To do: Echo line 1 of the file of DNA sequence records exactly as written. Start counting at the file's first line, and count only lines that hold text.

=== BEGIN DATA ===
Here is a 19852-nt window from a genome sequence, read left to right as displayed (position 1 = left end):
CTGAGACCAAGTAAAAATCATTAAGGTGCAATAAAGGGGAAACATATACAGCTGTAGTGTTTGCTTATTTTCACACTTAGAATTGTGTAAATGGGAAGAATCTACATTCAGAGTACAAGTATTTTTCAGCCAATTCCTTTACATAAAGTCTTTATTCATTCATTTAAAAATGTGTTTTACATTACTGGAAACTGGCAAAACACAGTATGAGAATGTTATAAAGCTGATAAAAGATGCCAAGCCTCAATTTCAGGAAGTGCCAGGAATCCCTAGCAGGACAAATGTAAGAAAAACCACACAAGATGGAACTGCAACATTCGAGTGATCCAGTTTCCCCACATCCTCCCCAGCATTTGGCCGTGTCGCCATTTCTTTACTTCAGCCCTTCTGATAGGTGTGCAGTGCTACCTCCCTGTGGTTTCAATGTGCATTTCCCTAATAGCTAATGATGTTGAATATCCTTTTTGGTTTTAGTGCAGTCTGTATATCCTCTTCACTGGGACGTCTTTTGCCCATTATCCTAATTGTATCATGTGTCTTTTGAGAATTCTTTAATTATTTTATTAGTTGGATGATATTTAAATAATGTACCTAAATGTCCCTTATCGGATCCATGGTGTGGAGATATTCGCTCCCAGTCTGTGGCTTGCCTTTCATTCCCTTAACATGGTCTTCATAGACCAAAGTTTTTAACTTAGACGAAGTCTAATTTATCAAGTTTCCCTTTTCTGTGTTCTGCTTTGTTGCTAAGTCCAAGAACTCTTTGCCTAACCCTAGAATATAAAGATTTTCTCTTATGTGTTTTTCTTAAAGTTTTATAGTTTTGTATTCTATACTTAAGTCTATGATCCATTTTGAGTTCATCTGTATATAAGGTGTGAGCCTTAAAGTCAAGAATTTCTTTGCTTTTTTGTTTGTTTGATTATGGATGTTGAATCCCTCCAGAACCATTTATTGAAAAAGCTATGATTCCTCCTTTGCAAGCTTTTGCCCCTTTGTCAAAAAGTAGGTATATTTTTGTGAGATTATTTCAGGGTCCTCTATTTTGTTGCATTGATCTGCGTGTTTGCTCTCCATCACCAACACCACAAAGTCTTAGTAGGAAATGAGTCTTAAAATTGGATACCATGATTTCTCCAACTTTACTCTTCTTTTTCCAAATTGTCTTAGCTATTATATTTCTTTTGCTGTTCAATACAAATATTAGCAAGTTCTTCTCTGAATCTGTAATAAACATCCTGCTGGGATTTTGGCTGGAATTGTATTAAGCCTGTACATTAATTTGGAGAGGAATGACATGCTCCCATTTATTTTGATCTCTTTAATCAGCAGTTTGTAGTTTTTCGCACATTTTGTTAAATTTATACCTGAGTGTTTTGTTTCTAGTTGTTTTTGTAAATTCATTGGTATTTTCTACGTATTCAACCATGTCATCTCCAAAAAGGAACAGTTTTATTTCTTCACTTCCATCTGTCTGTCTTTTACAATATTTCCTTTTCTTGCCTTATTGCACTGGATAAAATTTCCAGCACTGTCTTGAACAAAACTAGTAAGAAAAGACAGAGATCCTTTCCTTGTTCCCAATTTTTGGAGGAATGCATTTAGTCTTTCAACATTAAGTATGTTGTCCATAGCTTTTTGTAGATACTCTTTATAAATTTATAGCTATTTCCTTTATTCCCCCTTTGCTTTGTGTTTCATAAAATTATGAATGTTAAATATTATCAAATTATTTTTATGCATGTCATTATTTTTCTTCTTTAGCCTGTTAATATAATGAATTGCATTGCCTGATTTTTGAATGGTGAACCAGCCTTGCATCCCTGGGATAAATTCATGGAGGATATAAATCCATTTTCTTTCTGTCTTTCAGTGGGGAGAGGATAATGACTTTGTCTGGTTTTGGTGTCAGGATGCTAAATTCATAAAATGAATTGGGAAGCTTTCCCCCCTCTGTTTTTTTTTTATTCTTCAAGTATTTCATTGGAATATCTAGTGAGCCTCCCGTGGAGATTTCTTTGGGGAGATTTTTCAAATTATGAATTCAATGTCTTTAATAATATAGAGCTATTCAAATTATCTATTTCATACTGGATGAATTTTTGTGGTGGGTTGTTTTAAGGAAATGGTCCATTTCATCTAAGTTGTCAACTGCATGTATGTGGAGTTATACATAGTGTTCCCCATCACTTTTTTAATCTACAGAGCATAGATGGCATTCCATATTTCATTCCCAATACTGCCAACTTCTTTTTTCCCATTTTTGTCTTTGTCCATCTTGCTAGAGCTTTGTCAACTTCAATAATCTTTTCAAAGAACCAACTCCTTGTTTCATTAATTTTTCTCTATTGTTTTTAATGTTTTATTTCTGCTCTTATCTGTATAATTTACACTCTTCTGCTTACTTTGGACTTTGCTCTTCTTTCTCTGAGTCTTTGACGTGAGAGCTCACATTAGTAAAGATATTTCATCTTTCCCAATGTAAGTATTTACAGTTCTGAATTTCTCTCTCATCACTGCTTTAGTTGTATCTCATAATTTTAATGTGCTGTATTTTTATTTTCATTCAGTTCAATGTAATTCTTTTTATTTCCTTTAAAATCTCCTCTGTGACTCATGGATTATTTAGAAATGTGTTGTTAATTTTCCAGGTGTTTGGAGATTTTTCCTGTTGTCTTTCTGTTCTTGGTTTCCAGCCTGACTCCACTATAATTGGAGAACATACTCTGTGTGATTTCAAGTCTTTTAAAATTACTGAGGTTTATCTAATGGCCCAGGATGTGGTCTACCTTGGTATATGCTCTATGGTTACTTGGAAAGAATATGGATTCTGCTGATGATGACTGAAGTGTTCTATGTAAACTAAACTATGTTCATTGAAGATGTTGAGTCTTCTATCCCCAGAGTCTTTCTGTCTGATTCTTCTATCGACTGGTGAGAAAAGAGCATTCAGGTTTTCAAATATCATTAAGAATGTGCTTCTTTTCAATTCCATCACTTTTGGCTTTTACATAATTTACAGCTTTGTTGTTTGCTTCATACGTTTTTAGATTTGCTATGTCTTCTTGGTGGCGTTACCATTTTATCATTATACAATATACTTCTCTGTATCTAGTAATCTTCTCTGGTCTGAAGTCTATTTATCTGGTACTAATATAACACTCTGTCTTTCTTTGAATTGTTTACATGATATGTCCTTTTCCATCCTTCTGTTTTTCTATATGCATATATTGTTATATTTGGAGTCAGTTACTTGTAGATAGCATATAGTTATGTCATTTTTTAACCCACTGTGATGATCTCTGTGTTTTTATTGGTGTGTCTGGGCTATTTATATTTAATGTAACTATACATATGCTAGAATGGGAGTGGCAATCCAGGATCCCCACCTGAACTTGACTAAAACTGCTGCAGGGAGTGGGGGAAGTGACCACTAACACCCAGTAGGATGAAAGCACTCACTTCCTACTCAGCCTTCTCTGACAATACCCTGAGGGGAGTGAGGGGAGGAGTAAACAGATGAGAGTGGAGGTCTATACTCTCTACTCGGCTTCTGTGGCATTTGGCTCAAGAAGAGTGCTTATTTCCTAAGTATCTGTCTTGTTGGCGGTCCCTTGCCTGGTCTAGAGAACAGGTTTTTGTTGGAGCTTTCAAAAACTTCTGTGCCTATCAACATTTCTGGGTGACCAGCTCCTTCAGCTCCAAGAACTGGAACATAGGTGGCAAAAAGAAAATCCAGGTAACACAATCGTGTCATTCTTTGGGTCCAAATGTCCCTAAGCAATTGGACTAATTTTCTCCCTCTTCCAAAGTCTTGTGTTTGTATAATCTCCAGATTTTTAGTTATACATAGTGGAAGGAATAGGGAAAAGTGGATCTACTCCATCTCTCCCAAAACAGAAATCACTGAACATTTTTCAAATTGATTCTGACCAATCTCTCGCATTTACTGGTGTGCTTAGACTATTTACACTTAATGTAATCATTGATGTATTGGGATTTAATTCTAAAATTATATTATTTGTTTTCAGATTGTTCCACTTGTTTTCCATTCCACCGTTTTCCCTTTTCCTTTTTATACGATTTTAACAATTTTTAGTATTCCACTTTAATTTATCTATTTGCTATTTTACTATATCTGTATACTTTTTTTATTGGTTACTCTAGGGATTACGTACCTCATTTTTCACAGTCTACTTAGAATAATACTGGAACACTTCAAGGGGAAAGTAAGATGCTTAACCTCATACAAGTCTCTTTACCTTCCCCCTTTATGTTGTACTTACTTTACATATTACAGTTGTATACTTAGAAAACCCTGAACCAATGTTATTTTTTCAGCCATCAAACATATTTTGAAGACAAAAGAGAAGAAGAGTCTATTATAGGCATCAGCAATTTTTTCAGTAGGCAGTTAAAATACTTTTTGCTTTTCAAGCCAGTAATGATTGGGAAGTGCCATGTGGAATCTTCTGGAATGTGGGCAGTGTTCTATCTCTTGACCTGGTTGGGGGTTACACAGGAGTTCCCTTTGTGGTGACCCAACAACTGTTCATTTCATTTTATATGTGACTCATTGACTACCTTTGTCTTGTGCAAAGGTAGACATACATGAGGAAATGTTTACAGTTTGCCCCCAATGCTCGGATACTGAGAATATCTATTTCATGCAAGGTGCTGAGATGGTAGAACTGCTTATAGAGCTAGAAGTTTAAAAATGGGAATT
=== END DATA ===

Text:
Here is a 19852-nt window from a genome sequence, read left to right as displayed (position 1 = left end):